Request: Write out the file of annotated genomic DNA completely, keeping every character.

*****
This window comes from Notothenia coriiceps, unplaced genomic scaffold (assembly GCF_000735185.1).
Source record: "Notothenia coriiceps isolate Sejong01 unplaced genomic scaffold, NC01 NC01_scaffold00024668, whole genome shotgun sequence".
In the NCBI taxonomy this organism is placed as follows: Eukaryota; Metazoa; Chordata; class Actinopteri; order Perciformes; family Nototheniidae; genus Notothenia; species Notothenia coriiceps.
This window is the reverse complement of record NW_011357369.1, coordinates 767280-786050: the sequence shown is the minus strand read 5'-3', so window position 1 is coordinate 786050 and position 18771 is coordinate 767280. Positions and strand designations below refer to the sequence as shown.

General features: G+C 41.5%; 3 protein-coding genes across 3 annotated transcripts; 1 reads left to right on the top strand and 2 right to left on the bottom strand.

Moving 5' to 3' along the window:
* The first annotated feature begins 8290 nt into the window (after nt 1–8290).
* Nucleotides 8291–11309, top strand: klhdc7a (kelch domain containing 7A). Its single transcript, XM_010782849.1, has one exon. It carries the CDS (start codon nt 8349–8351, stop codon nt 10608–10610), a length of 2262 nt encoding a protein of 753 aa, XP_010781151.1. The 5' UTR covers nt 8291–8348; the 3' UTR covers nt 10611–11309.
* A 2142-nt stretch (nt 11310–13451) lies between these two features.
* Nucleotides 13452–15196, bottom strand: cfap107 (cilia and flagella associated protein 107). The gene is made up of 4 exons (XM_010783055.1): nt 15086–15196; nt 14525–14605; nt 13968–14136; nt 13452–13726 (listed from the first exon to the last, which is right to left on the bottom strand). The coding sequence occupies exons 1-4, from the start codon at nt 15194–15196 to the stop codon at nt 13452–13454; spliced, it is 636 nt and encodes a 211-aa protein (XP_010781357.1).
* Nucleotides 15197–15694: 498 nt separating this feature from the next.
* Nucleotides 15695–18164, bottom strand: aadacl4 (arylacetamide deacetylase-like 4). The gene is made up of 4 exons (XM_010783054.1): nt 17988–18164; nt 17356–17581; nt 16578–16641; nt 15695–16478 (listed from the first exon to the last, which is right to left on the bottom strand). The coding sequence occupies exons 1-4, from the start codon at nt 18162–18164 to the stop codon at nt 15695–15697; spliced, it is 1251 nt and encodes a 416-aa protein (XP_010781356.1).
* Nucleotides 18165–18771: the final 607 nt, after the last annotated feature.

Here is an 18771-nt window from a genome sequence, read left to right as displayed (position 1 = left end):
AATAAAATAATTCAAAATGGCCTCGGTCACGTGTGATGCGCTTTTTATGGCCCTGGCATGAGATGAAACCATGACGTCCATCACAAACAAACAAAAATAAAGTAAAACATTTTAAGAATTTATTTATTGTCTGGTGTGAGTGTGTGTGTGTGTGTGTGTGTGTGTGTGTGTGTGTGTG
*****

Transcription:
This window comes from Notothenia coriiceps, unplaced genomic scaffold (assembly GCF_000735185.1).
Source record: "Notothenia coriiceps isolate Sejong01 unplaced genomic scaffold, NC01 NC01_scaffold00024668, whole genome shotgun sequence".
In the NCBI taxonomy this organism is placed as follows: Eukaryota; Metazoa; Chordata; class Actinopteri; order Perciformes; family Nototheniidae; genus Notothenia; species Notothenia coriiceps.
This window is the reverse complement of record NW_011357369.1, coordinates 767280-786050: the sequence shown is the minus strand read 5'-3', so window position 1 is coordinate 786050 and position 18771 is coordinate 767280. Positions and strand designations below refer to the sequence as shown.

General features: G+C 41.5%; 3 protein-coding genes across 3 annotated transcripts; 1 reads left to right on the top strand and 2 right to left on the bottom strand.

Moving 5' to 3' along the window:
* The first annotated feature begins 8290 nt into the window (after nt 1–8290).
* Nucleotides 8291–11309, top strand: klhdc7a (kelch domain containing 7A). Its single transcript, XM_010782849.1, has one exon. It carries the CDS (start codon nt 8349–8351, stop codon nt 10608–10610), a length of 2262 nt encoding a protein of 753 aa, XP_010781151.1. The 5' UTR covers nt 8291–8348; the 3' UTR covers nt 10611–11309.
* A 2142-nt stretch (nt 11310–13451) lies between these two features.
* Nucleotides 13452–15196, bottom strand: cfap107 (cilia and flagella associated protein 107). The gene is made up of 4 exons (XM_010783055.1): nt 15086–15196; nt 14525–14605; nt 13968–14136; nt 13452–13726 (listed from the first exon to the last, which is right to left on the bottom strand). The coding sequence occupies exons 1-4, from the start codon at nt 15194–15196 to the stop codon at nt 13452–13454; spliced, it is 636 nt and encodes a 211-aa protein (XP_010781357.1).
* Nucleotides 15197–15694: 498 nt separating this feature from the next.
* Nucleotides 15695–18164, bottom strand: aadacl4 (arylacetamide deacetylase-like 4). The gene is made up of 4 exons (XM_010783054.1): nt 17988–18164; nt 17356–17581; nt 16578–16641; nt 15695–16478 (listed from the first exon to the last, which is right to left on the bottom strand). The coding sequence occupies exons 1-4, from the start codon at nt 18162–18164 to the stop codon at nt 15695–15697; spliced, it is 1251 nt and encodes a 416-aa protein (XP_010781356.1).
* Nucleotides 18165–18771: the final 607 nt, after the last annotated feature.

Here is an 18771-nt window from a genome sequence, read left to right as displayed (position 1 = left end):
AATAAAATAATTCAAAATGGCCTCGGTCACGTGTGATGCGCTTTTTATGGCCCTGGCATGAGATGAAACCATGACGTCCATCACAAACAAACAAAAATAAAGTAAAACATTTTAAGAATTTATTTATTGTCTGGTGTGAGTGTGTGTGTGTGTGTGTGTGTGTGTGTGTGTGTGTGTG